Author Archives: Richard Samson

Richard Samson

About Richard Samson

I’m a teacher living in Osona, Spain. I'm into tennis, dogs, and chickens. I’m also interested in translation and Moodle (well, digital tools for teaching, in general).

Metàtesi

La metàtesi lingüística fa referència a la transposició de sons a l’interior d’una paraula. De vegades, totes dues formes resultants de la paraula es troben al diccionari: àguila, àliga (ocell rapinyaire) xicalla, quitxalla (conjunt de nois o noies) egua, euga … Continue reading

Posted in Catalan, Fun | Leave a comment

Fun with back translation

Reverse translation refers to translating out of your native language into a foreign language, an activity that many interpreters do but not many professional translators. An excellent active knowledge of the foreign language is required, no doubt. Professional interpreters do … Continue reading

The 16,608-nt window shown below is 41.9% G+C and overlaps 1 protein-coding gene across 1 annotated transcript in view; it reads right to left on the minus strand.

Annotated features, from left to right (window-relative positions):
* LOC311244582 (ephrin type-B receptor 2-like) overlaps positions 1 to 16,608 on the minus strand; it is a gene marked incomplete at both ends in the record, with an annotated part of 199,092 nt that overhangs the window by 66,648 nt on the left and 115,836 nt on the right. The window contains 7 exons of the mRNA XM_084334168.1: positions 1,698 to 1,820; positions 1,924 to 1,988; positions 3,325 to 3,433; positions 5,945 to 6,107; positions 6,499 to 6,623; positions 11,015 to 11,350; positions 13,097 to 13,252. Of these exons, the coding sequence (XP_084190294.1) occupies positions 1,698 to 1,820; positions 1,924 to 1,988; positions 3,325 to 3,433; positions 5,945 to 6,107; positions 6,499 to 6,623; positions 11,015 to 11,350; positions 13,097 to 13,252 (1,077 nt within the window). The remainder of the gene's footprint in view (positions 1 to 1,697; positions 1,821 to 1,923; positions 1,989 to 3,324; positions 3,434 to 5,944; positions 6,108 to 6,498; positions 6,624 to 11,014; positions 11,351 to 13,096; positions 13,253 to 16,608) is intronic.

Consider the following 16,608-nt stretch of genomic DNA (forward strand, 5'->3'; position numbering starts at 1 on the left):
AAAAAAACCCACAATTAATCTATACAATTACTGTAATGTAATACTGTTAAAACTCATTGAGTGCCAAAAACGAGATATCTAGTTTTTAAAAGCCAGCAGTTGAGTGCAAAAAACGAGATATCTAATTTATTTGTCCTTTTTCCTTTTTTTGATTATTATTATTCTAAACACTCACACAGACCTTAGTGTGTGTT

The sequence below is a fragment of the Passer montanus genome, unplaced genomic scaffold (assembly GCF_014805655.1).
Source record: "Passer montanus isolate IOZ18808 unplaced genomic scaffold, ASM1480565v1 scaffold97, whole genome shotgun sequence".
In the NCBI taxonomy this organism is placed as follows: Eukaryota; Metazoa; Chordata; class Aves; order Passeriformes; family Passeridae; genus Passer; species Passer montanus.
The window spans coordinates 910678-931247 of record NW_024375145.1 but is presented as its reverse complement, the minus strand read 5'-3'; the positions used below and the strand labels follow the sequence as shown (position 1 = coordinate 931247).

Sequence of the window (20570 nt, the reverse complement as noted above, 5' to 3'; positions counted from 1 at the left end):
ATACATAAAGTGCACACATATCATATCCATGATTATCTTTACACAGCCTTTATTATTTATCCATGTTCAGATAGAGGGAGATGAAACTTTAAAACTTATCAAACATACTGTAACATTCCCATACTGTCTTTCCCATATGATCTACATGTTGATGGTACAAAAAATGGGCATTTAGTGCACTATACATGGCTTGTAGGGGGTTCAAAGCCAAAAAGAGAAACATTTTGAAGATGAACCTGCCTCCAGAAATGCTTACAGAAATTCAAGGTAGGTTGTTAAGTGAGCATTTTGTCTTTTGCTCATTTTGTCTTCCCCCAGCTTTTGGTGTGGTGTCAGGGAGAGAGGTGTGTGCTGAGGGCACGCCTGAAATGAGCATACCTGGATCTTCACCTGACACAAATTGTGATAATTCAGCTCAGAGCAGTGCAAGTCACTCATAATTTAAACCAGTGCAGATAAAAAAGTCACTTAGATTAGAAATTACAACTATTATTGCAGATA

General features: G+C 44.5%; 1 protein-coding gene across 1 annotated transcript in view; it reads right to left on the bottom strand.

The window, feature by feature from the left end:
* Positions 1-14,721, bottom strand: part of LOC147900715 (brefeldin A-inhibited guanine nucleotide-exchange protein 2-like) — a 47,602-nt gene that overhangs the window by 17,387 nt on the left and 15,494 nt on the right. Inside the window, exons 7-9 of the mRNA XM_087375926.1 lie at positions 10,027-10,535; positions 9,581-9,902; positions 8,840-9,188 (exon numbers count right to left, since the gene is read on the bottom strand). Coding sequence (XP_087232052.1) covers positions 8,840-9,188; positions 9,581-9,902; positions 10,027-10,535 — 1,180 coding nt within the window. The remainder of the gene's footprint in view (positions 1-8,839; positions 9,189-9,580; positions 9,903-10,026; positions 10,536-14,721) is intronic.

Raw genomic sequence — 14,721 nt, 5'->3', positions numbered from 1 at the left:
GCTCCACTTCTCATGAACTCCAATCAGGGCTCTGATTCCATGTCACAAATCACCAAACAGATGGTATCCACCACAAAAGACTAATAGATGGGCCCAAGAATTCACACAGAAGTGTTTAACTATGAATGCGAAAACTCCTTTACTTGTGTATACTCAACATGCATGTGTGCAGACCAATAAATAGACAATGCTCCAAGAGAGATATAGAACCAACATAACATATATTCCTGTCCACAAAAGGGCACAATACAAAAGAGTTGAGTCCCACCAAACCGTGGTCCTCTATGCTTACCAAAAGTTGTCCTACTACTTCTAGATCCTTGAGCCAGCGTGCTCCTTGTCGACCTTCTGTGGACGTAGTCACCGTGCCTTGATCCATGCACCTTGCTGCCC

Posted in English, Fun, Spanish, Translation | Leave a comment

Sunset for Google Translator Toolkit

How do you translate? Do you use any particular platform? Or are you still using a word processor and a dictionary? These days most professional translators work in a web editors of one kind or another in a platform that … Continue reading

Posted in Digital stuff, Profession | Leave a comment

Terminology for translators

Tradiling has frequently had occasion to refer to the translator’s friend, the Inter-Active Terminology for Europe (IATE) database. Here are links to our previous articles: 06.10.2014, 10.05.2017, 02.10.2017, 12.11.2018. Next week, IATE fans and inquisitive minds can get an update on IATE … Continue reading

Posted in Catalan, English, French, German, Profession, Spanish, Word reference | Leave a comment

Is Britain’s democracy under threat?

For centuries Britain’s Parliament has been respected as one of the oldest and most reputable democratic institutions in the world. However, recent events have put that status in grave doubt, and there is huge uncertainty about what will happen in … Continue reading

Posted in Culture, English | Leave a comment